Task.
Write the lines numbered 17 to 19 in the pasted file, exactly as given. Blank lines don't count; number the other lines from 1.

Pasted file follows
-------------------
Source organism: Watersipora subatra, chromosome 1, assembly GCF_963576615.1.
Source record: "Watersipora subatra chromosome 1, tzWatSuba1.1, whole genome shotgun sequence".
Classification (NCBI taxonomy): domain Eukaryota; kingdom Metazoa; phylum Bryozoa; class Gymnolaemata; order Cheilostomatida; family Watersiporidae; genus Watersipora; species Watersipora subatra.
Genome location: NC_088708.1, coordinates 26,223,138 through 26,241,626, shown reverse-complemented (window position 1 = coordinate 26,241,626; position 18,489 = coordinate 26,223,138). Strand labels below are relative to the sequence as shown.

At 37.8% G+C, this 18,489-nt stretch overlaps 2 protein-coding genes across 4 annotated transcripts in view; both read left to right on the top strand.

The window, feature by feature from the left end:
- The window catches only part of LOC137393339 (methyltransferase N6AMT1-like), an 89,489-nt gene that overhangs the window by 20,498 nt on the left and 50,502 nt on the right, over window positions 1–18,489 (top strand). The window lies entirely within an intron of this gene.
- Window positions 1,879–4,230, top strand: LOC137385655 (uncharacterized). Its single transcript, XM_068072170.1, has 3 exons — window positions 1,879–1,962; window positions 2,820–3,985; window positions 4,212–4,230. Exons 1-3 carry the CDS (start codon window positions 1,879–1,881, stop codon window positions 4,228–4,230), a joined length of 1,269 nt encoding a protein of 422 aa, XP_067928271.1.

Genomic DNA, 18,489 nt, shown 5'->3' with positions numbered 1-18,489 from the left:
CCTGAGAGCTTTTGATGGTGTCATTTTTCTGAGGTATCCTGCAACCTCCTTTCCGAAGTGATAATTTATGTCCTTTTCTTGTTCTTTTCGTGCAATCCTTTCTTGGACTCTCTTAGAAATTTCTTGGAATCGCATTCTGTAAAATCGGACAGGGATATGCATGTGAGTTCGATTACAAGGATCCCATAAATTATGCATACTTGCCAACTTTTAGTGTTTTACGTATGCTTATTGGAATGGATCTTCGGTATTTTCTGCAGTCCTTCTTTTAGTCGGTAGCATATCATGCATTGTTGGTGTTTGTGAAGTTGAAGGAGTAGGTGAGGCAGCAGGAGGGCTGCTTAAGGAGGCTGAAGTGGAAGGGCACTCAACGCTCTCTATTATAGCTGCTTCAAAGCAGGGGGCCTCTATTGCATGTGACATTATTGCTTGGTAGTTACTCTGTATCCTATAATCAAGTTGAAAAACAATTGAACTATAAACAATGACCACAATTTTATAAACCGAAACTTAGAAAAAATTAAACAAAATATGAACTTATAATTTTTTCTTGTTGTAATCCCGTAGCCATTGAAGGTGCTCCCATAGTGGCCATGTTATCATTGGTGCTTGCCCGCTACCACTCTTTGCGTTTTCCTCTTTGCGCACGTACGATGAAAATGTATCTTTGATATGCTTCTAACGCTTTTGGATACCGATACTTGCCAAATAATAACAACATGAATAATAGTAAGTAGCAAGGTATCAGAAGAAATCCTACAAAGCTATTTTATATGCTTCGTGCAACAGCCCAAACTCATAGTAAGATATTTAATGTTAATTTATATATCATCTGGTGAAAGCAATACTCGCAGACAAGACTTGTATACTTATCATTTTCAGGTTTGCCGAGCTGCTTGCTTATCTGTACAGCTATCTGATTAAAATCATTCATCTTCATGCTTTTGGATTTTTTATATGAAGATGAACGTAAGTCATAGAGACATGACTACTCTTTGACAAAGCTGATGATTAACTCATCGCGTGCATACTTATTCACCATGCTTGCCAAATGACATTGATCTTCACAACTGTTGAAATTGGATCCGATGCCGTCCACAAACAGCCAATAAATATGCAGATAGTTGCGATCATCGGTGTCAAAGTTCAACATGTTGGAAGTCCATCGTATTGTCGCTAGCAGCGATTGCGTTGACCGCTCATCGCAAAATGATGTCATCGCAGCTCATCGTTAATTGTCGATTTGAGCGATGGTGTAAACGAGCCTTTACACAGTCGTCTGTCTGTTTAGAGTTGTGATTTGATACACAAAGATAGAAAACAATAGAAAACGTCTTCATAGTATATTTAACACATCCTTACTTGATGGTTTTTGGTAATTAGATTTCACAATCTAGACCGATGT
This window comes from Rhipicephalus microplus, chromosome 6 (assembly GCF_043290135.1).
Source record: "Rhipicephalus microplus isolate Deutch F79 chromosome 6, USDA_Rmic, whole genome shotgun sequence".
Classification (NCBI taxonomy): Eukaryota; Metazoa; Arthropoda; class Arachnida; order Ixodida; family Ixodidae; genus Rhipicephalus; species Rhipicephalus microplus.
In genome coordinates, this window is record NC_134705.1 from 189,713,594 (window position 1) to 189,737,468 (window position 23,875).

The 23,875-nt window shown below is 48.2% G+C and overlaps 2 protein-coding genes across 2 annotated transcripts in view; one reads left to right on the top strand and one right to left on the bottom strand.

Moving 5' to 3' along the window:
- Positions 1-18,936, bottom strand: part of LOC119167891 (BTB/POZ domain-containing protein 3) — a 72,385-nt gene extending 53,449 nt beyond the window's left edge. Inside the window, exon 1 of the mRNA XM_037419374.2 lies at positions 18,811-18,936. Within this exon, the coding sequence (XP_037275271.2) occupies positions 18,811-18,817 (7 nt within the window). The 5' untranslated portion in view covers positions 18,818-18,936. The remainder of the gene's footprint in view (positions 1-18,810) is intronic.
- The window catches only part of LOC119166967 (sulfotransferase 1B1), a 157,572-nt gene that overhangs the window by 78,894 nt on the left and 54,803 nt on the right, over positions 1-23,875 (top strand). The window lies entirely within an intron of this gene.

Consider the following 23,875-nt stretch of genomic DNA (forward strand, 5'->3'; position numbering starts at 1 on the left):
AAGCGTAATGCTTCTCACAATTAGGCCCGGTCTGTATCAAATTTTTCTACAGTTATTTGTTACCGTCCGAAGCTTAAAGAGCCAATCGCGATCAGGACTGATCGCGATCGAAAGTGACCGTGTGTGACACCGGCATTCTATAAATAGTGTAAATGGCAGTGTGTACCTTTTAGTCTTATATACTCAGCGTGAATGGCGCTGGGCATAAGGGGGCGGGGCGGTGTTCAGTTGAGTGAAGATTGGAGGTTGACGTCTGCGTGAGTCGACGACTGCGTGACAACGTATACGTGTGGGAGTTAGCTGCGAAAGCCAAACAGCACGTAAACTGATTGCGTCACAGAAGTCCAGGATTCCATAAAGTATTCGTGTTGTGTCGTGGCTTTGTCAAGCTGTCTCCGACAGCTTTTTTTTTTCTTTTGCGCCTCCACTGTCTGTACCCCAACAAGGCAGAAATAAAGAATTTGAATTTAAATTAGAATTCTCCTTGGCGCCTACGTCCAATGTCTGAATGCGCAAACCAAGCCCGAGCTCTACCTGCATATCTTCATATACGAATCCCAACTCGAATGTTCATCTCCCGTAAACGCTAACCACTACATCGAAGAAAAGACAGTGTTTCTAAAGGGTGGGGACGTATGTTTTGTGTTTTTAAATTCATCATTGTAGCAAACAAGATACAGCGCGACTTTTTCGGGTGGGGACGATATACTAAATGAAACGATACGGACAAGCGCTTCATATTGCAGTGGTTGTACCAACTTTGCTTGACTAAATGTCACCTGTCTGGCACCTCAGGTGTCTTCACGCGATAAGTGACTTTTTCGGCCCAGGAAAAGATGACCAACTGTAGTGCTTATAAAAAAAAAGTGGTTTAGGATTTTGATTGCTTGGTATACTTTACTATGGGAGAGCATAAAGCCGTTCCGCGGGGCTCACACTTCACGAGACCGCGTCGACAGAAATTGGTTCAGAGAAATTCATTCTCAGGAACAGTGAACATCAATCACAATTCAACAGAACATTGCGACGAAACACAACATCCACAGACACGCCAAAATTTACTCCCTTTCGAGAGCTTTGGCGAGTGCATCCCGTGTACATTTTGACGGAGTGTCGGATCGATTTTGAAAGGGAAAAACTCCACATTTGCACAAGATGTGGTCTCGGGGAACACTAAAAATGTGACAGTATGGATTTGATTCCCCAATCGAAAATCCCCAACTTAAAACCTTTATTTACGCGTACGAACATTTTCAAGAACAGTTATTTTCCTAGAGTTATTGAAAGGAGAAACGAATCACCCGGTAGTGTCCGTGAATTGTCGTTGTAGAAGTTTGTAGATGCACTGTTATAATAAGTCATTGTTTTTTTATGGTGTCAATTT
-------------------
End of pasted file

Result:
- Positions 1-18,936, bottom strand: part of LOC119167891 (BTB/POZ domain-containing protein 3) — a 72,385-nt gene extending 53,449 nt beyond the window's left edge. Inside the window, exon 1 of the mRNA XM_037419374.2 lies at positions 18,811-18,936. Within this exon, the coding sequence (XP_037275271.2) occupies positions 18,811-18,817 (7 nt within the window). The 5' untranslated portion in view covers positions 18,818-18,936. The remainder of the gene's footprint in view (positions 1-18,810) is intronic.
- The window catches only part of LOC119166967 (sulfotransferase 1B1), a 157,572-nt gene that overhangs the window by 78,894 nt on the left and 54,803 nt on the right, over positions 1-23,875 (top strand). The window lies entirely within an intron of this gene.

Consider the following 23,875-nt stretch of genomic DNA (forward strand, 5'->3'; position numbering starts at 1 on the left):